Angela Beddor, RN, enjoys the sense of community evident at OCOM North (Oklahoma Center for Orthopedic & Multi-Specialty Surgery, LLC).

Story and photo by James Coburn, Staff Writer

Angela Beddor, RN, knows all about team leaderhip. She serves as the director of operations at OCOM North (Oklahoma Center for Orthopedic & Multi-Specialty Surgery, LLC). Beddor also has a clinical role and is involved in all aspects of nursing care.
“It makes me feel really good knowing we have such great people here caring for our community,” Beddor said.
Three operating rooms at OCOM North run Monday-Friday for outpatient procedures. OCOM South has inpatient beds for total joint replacements that are not provided at OCOM North. The medical team at the 11,000-square-foot OCOM North facility specializes in outpatient oral surgery, GYN, orthopedics, general surgery, ophthalmology, podiatry, pain management, plastic surgery, and urology.
Beddor said patients and their family members enjoy that the front door is a brief walk from the parking lot.
“One of the things I really love about OCOM and especially OCOM North is that we are so small,” Beddor said of the “small community vibes.”
Beddor’s nursing background involved a large hospital in Comanche County where she interacted with only her unit unless she had to receive a patient from another unit. She loves the broader interaction she has at OCOM. The surgery center employs about 30 staff members on their busiest days. That number would include about 15 registered nurses.
“They are very motivated to take care of the patients and to treat them like family which I think is lost in larger facilities,” she said. “But it is not here and that is our main priority. Our goal is to make you feel comfortable and safe on your day of surgery. And, I think that every one of our staff embraces that really well.”
The surgical center strategizes its time wisely in promoting best practices. OCOM North has a nurse educator who is responsible for coordinating continuing education for the staff. Regular drills are provided for the disease of Malignant Hyperthermia. MH causes a rapid acceleration of body temperature, causing severe muscle contractions under general anesthesia with one or more of the following drugs: halothane, isoflurane, sevoflurane, desflurane or succinylcholine.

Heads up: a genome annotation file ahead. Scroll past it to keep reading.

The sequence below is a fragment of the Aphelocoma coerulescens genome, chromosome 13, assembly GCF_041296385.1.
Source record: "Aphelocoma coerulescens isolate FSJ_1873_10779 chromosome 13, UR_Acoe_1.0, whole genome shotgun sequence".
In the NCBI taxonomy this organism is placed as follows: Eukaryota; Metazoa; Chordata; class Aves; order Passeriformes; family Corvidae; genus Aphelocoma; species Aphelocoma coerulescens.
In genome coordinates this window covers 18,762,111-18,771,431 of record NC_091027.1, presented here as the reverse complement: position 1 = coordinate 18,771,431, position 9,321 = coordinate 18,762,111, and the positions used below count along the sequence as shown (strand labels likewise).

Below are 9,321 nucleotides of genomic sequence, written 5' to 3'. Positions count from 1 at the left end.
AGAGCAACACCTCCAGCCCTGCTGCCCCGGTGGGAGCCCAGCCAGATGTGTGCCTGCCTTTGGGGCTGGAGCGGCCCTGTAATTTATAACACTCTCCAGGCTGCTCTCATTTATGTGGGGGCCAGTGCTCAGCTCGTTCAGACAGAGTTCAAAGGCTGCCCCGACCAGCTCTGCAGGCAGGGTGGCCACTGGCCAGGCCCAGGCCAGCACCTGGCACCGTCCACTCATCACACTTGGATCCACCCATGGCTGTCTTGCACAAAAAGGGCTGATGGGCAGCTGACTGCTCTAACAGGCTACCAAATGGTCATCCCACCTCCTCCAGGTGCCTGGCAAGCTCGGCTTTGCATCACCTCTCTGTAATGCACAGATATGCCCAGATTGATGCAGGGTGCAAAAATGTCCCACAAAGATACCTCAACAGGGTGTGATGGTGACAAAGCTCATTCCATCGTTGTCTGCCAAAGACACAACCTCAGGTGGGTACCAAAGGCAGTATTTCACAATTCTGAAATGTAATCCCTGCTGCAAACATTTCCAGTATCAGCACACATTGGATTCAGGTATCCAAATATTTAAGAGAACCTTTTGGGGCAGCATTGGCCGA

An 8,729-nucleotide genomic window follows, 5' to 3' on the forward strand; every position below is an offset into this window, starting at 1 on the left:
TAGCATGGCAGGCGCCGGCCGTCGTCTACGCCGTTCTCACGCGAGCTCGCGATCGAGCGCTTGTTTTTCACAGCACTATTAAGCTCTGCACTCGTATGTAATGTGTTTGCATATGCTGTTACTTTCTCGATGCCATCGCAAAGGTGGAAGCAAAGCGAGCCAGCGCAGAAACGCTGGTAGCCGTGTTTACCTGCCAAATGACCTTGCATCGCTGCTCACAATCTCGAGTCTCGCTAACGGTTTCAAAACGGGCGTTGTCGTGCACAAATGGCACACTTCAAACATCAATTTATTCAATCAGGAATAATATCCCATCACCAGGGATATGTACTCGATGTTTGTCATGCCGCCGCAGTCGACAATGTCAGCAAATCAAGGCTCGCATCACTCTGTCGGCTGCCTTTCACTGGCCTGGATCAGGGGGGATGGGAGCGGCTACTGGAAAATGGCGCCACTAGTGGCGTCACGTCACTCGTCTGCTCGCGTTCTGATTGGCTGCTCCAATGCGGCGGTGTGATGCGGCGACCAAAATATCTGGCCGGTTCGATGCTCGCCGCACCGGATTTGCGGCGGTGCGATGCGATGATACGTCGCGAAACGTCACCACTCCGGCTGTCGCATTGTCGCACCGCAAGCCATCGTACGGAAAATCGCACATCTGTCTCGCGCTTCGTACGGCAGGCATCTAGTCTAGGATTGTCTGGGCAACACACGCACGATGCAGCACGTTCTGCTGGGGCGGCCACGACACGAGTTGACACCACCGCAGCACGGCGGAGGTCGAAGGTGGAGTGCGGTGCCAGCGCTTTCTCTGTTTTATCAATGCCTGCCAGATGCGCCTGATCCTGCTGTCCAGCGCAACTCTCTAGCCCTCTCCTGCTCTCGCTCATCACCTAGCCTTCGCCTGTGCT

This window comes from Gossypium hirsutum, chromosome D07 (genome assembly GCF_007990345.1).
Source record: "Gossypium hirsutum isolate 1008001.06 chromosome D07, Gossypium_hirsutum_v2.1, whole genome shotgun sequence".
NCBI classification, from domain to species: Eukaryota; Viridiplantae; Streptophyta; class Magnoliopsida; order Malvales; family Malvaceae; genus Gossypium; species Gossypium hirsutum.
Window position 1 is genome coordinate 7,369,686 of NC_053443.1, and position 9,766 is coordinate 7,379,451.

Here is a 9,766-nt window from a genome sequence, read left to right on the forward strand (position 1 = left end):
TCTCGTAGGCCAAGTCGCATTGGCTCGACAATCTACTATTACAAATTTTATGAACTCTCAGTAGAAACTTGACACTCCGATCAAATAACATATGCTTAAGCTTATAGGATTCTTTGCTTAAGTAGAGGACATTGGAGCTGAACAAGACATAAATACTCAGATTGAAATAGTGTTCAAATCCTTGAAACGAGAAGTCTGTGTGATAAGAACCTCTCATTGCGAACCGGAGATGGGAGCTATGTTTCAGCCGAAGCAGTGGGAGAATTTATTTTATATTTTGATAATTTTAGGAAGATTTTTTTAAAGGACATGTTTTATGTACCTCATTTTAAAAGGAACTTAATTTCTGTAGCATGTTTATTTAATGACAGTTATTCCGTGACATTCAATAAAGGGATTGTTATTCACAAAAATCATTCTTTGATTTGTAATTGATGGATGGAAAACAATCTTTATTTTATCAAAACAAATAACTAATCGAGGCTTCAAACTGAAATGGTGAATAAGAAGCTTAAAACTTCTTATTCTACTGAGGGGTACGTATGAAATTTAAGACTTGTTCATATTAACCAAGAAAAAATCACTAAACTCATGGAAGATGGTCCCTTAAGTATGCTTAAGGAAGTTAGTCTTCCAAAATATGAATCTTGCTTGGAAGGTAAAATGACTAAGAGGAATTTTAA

The LearnShare communication platform facilitates continuing education on a quarterly basis. Frequent in-services opportunities educate nurses about new procedures, or procedures not done in a while. Additionally, Resuscitation Quality Improvement (RQI) works well with Code Blue drills and other standard life-saving patient care.
Beddor became a registered nurse in 2014 after earning her Bachelor of Science in Nursing degree at the OU College of Nursing on the campus of the University of Oklahoma Health Sciences Center, located in Oklahoma City. She had a brief stint in labor and delivery upon graduation before moving to an endoscopy lab. She wanted to support mothers on their best of days and comfort them on their worst days.
Her career has evolved into being part of a surgical team. OCOM nurses are involved in surgeries five days a week, but anticipating a surgery is not routine for patients and can sometimes be scary for them.
“I think especially going to sleep and have something major done to your body is a really scary thing for most people,” she continued. “I love that we’re able to care for them during that really sensitive time. And that starts the moment they walk in the door here.”
The majority of nurses at OCOM North are cross-trained in patient recovery as well as pre-operative assessments for physical and psychosocial care.
Nursing team members are open to answering questions patients may have. They notice when a patient feels insecure. Some patients do not voice their anxiety. However, the nurses take time to talk to all their patients at the bedside.
“Because we are so small it’s easy to frequently check on the patients,” Beddor said of the reassurance that nurses provide to their patients as best as they can. Nurses circulate regularly to check on patients.
“That is one way we are able to be inviting and open and help them to be at ease,” she said.
She has learned a lot about the fragility of life and its endurance.
“No matter how planned things are, how ready you are for something — it’s just being able to role, essentially with the punches,” she said. “Things change constantly.”
No matter what, she knows the nursing team is continuously trying to offer the best care they need to give each patient.
“In the end it’s going to be OK. Trust yourself.”
She energizes herself with activities that bring out her personal best. She loves to hike and spend time with her family and their golden retriever.
“I just love to be outside when it’s not too hot,” she said.
For more information about Oklahoma Center for Orthopedic & Multi-Specialty Surgery, visit